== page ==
There has to be a surge in security measures for a generation before bringing it
down. Only after these measures and there is reasonable law and order can we say
India is a civilised country. Employing 2 million people will contribute to
construction and consumerism, energise the economy and not a single rupee leaves
the country as forex loss.

I make these recommendations because the Indian govt is long brain dead and
policy paralysed.

Pathma

.


Edited by Pathmarajah (May 07, 2013 02:56 PM)

Top
#1528 - May 07, 2013 02:59 PM Re: Hindu Culture [Re: webmaster]
Pathmarajah Offline
Member

Registered: July 22, 2004
Posts: 397
Loc: Penang
Poverty in India

A Gujarati industrialist visited me in Kuala Lumpur 12 years ago, and was
astounded at the scale of development and inquired about it. I explained in some
detail.

We had rubber, tin and palm oil for a hundred years which we exported and earned
forex. We prospected in 1972 and have some oil so have no energy imports. In
1970 we opened our country to multinationals with 100% foreign ownership and by
1975 we were the largest exporter of integrated circuits and semiconducters, and
by 1985 we were the largest exporters of air conditioners. In 1971 we opened a
casino and money from the region flowed in, and exchanged hands many times in
the country.

Why didn't India do this? Because their leaders at all levels were dumb and
arrogant.

Then I explained, Africa has lions and safaris, and so has India. But India has
tigers but Africa does not. Europe has castles, palaces and snow sports. So has
India but they have huge temples, sun, sea and beaches which Europe does not. If
we follow this line of thinking, we see that whatever the world has, India has,
but what India have, the rest of nations do not. Malaysia has nothing, not even
history of more than 500 years.

And yet, India receives 5 million tourists but Malaysia, with nothing to speak
of, receives 32 million tourists today, and China 55 million. Why? Why are
people avoiding India?

Among tourists, 70% of the big spenders are businessmen, the rest are families
on budgets. If India can figure out what are the businessmen going to do at
night, then the tourists will come and they will drag their families along with
them. In India, entertainment is largely absent. No entertainment, no tourism!

The biggest industries in the world are food, illegal drug trade and energy.
Next are gaming, entertainment and tourism, the latter two are large scale
employers.

Gaming - at the high end is casino card game gambling, which should be avoided.
At the middle level is video games and slot machines. At the lower lever is
lotteries and betting. A very large industry; in Japan just video gaming is
larger than the entire automobile industry, in the USA this industry is larger
than the music and movie industry. Casinos can be allowed on cruise ships once
they operate outside territorial waters.

Entertainment - this is a large industry which includes hotels, nightlife, pubs,
cafes, karaokes, cabaret shows, discos, massage parlours, dance halls, pool and
snooker bars, theme parks, sea sports, snake charmers, all sorts of charlatans,
etc - a long list. At the seedier end is sex workers, a small part of a very
large industry.

tourism - hotels, travel and tours, golf and sea resorts.

I explained to the Gujarati friend that to accomodate 32 million tourists and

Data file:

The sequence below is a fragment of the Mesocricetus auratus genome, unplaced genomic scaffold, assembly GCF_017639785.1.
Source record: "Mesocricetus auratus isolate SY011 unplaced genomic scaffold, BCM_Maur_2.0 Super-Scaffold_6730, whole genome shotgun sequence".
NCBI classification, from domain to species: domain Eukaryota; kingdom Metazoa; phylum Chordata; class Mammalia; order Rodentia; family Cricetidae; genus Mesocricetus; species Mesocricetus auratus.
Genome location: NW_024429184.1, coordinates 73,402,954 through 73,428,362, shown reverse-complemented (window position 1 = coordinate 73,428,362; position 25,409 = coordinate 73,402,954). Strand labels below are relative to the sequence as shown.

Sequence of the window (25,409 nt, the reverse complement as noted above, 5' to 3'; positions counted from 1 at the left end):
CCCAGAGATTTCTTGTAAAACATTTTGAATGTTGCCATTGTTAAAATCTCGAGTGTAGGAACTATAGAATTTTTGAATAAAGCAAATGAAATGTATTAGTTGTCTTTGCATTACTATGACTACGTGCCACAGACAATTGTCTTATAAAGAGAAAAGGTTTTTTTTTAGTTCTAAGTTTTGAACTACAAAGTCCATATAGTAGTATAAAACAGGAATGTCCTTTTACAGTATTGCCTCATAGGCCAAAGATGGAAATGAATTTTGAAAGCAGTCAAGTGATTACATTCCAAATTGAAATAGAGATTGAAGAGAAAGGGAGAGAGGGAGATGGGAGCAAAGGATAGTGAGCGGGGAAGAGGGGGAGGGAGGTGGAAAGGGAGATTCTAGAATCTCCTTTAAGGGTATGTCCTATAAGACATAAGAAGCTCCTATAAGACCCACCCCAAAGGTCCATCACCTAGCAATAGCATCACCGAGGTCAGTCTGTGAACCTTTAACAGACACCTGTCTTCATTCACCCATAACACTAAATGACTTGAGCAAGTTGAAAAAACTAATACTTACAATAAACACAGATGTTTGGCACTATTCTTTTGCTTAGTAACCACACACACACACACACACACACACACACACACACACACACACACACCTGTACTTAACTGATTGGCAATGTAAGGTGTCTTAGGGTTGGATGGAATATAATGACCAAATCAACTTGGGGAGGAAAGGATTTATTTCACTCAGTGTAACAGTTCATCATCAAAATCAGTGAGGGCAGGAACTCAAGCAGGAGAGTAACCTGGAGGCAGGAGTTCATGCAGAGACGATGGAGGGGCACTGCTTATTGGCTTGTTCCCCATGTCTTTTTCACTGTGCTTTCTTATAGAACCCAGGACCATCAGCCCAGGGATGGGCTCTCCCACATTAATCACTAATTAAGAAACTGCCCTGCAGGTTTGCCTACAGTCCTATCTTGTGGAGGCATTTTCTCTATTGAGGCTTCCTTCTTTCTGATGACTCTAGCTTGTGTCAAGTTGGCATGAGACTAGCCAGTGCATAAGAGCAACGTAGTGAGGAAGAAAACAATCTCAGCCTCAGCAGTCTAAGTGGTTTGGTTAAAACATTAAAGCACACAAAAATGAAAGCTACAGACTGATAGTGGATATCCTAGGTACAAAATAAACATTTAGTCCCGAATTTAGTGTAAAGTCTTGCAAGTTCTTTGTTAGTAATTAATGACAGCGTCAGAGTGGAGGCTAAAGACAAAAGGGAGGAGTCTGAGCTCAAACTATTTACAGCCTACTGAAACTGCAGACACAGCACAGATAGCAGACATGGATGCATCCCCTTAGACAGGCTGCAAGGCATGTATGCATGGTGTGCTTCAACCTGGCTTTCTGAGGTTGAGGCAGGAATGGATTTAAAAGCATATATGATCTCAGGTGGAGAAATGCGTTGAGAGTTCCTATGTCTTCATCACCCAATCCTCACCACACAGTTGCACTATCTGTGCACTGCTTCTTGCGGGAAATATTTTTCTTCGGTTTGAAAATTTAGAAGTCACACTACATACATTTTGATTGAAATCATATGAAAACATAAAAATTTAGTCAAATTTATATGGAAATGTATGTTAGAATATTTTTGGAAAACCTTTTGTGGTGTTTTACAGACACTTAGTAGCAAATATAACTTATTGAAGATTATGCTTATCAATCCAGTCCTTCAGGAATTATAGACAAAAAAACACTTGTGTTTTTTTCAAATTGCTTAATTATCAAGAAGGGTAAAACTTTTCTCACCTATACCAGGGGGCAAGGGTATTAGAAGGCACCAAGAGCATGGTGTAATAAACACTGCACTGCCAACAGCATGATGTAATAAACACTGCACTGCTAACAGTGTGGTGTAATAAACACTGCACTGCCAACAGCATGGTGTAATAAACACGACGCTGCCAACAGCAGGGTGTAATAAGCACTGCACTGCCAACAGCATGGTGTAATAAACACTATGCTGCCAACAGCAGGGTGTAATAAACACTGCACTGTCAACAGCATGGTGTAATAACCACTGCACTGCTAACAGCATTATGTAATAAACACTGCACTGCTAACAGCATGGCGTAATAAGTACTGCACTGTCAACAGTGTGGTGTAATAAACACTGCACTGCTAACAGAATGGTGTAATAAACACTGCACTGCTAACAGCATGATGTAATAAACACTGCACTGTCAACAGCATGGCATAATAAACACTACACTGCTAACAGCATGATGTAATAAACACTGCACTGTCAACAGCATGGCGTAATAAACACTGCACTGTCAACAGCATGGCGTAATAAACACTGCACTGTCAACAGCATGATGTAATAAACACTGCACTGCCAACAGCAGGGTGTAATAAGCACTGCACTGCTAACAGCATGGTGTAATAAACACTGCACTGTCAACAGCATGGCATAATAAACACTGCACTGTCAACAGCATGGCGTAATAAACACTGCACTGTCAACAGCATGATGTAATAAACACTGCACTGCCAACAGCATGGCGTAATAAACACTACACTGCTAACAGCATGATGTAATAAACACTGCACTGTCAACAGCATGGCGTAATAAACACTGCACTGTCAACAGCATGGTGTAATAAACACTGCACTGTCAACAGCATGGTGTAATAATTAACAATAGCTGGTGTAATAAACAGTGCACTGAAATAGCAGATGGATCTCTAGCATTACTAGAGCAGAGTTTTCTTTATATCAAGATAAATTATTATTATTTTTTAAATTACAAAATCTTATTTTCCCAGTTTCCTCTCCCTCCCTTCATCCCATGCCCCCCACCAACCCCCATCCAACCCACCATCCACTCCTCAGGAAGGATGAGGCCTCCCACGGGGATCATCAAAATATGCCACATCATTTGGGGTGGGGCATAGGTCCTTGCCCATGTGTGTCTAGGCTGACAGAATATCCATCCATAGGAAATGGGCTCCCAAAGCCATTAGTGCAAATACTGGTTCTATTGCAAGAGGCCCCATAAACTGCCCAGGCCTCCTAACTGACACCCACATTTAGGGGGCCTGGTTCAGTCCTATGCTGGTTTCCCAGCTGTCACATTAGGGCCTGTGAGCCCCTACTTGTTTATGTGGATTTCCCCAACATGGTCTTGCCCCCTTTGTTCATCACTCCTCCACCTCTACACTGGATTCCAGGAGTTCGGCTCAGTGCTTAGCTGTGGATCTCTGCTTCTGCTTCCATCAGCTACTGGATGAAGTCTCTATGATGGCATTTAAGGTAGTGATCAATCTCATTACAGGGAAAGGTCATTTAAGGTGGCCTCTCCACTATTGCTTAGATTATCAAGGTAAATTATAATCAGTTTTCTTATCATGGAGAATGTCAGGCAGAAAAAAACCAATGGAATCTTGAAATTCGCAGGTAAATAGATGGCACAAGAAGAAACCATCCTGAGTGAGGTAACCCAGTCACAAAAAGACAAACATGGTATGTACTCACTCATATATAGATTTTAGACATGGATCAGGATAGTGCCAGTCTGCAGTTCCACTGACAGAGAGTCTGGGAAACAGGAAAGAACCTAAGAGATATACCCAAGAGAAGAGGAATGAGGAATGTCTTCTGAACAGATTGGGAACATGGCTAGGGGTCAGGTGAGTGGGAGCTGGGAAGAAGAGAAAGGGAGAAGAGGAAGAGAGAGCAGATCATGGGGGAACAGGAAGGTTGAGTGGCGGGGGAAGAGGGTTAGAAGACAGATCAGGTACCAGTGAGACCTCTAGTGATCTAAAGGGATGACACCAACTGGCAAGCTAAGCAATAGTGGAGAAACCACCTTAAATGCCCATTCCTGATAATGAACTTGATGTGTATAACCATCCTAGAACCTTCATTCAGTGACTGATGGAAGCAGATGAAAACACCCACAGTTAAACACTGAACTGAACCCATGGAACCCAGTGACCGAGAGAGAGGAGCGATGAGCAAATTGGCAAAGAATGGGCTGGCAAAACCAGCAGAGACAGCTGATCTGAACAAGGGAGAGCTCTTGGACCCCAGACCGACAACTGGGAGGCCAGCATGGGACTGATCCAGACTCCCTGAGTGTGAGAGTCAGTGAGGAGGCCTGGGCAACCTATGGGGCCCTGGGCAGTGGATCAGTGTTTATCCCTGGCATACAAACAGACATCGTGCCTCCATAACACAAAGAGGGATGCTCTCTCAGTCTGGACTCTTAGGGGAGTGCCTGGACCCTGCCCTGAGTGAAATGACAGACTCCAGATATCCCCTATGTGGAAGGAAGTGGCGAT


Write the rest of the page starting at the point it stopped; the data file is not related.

their tantrums we have 3,500 hotels of seven, six, five, four and three star
standards, all cramped in a small state the size of say, Tamilnadu. He could not
understand that there were 300 five star hotels in Kuala Lumpur alone, that I
didn't know them all, and he had to give me directions to the hotel.

Gaming is largely absent in India and tourism is nothing to speak of.

If India allowed gaming outlets (not casinos), I recon the need would be 3-5
million franchise outlets each employing 7-9 staff. That is employment for 40
million people, with money exchanging hands each week, and 5 new instant
millionaires each week. Money changing hands fast is what makes the economy move
and create employment.

If entertainment is allowed to flourish, it will provide 40-70 million jobs, as
it is labour intensive. Cooking, cleaning and washing, production of food and
drinks and serving takes a lot of workers. And it is the forte of the women!

No entertainment, no tourism, so there is no need to speak of attracting
tourists for now. The tourists know where to go and it is not to India. It is no
secret why multinationals prefer Bangkok and Singapore for regional offices.

There is a price to pay for denying entertainment. It is lack of jobs, poverty,
and lack of work opportunities for women. The end result of that chain is abuse
of women. The assault on women is directly related to the issues discussed here.

With so many forms of entertainment available, there is no need for 'eve
teasing.' And with so much employment opportunities available, truly empowering
women, there is no need for women to tolerate any abuse. So we have no cases of
dowry demands, post marriage dowry demands, and burning or killing of spouse for
non performance. And being a liberal society there is little stigma attached to
divorces and a singles lifestyle. Indeed, young women today are questioning,
'why do we need men?'

Google searches says south asia is a sex starved subcontinent, and with growing
internet coverage the demand will explode. It may be the starving men that abuse
the women.

With 600,000 sex workers by official count, but 1.2 million by unofficial count,
now revised to 1.5-2 million, whereas international agencies place it at 3-8
million sex workers, India is a world leader in the sex trade, so they hardly
need encouragement.

http://www.targetmap.com/viewer.aspx?reportId=10544

But that industry has to be legalised and regulated or else women endure more